Cross Toyota with a former General Motors and Hyundai executive and you might just get some real momentum when it comes to hydrogen refueling station deployment. Toyota and FirstElement Fuel Inc., which is headed by ex-GM and Hyundai executive Joel Ewanick, are working together on a project designed to complement California's agreement to spend about $200 million building 100 stations in the state.
OK, but let's see how well Honda can control hydrogen refueling temperature in Houston or Buffalo. That's what some pessimists may be saying now that the Japanese automaker has installed a fast-fueling hydrogen station in the oh-so-temperate environs of Torrance, CA. That city is about 20 miles southwest of downtown Los Angeles and a sliver of it actually touches the Pacific Ocean, so we're not talking about wild swings in air temperature here.
That the German automakers are not at the forefront of plug-in vehicle technology should not be a surprise to anyone. This doesn't mean that they're not participating with plug-ins – they are – just that they are more interested in alternative fuels like wasserstoff (hydrogen).
The U.S. Department of Energy (DOE) will provide as much as $2 million towards a study of hydrogen refueling stations in an effort to collect more data on the use and effectiveness of such fueling cars with H2.
UK drivers wishing to skip battery electric vehicles while maintaining "zero-emissions" motoring now have a new alternative since Honda has opened the UK's first public-access hydrogen refueling station. Ironically, no automakers offer a fuel cell vehicle in the UK, not even Honda.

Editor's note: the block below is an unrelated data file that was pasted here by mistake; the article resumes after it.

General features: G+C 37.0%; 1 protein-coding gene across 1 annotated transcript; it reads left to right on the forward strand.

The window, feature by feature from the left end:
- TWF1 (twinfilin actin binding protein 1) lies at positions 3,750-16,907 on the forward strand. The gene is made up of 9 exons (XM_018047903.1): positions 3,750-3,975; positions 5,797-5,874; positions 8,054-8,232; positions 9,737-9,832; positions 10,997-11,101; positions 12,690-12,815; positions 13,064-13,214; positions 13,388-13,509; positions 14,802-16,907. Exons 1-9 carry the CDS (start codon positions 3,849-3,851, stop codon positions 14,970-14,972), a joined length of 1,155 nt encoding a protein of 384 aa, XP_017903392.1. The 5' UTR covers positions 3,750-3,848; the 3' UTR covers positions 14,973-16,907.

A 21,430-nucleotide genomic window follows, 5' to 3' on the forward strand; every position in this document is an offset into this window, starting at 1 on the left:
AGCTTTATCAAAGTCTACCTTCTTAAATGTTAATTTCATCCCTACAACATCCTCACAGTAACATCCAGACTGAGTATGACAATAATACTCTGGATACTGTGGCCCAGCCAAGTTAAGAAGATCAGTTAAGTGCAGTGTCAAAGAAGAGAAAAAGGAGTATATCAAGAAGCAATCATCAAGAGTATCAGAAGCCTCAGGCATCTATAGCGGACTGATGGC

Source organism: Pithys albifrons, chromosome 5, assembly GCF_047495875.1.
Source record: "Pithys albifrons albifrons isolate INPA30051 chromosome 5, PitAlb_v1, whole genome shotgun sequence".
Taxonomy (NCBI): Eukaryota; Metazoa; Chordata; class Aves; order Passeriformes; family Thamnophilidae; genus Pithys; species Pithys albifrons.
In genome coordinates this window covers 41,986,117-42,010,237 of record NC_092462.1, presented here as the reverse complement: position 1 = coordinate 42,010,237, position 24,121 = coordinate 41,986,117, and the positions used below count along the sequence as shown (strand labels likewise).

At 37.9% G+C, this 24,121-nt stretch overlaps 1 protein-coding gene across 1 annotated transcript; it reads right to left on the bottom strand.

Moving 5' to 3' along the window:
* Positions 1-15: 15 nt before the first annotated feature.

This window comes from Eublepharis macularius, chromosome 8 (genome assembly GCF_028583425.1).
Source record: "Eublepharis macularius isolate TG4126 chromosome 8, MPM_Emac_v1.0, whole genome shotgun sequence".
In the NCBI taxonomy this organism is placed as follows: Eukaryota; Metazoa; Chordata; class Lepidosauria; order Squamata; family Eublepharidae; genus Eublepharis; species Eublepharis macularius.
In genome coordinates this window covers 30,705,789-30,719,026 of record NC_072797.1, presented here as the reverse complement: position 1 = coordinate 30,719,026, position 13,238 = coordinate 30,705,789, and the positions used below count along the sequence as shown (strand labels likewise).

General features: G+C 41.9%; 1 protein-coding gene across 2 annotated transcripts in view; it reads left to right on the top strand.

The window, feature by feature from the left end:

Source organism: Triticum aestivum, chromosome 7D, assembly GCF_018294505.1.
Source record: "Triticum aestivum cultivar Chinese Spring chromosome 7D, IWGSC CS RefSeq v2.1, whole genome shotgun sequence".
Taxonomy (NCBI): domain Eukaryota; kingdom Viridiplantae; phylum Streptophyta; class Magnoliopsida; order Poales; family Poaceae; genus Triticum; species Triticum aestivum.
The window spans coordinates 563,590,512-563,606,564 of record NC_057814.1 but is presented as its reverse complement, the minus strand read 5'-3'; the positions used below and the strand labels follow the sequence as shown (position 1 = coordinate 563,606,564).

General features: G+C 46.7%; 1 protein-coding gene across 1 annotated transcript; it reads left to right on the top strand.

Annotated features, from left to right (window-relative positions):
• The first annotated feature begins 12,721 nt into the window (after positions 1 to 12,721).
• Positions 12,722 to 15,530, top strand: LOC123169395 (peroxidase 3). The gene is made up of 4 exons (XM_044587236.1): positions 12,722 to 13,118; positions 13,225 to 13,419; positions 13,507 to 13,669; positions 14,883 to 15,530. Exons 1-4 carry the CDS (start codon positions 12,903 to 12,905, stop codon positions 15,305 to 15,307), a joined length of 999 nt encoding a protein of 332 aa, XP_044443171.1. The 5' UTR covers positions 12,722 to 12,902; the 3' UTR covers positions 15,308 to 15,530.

Hydrogen vehicles hold out a future hope where our cars, trucks and motorcycles won't be emitting harmful toxins and carbon dioxide from their tailpipes (and yes, we know generating the hydrogen fuel will mean emissions from other sources). But before any of us can trade in our fossil fuel-burner for a new hydrogen car, we need someplace convenient to refuel them.
A new project to create a nationwide Hydrogen fueling infrastructure in Great Britain had its kickoff meeting at Nissan Technical Centre Europe (NTCE) in Bedfordshire. The project is called UK-HyNet and aims to create a complete infrastructure to support the hydrogen economy by 2015. According to Nissan, the network will help the widespread use of hydrogen fuel cell powered vehicles (HFCVs), which are expected to become more common by 2015. The project is part of Great Britain's Hydrogen Roadma
The Hydrogen Road Tour is scheduled to roll into the Hydrogen + Fuel Cells 2009 here in Vancouver tomorrow after 1,700 miles and nine days on the road. But, with the range of even the best hydrogen vehicles in the hundreds of miles and H2 stations not exactly around every corner, we were curious about how the dozen hydrogen vehicles on the drive managed the trip. We got the following email from Angela Nanalal, the Hydrogen Station designer for Powertech Labs, one of the main supporters of the Hy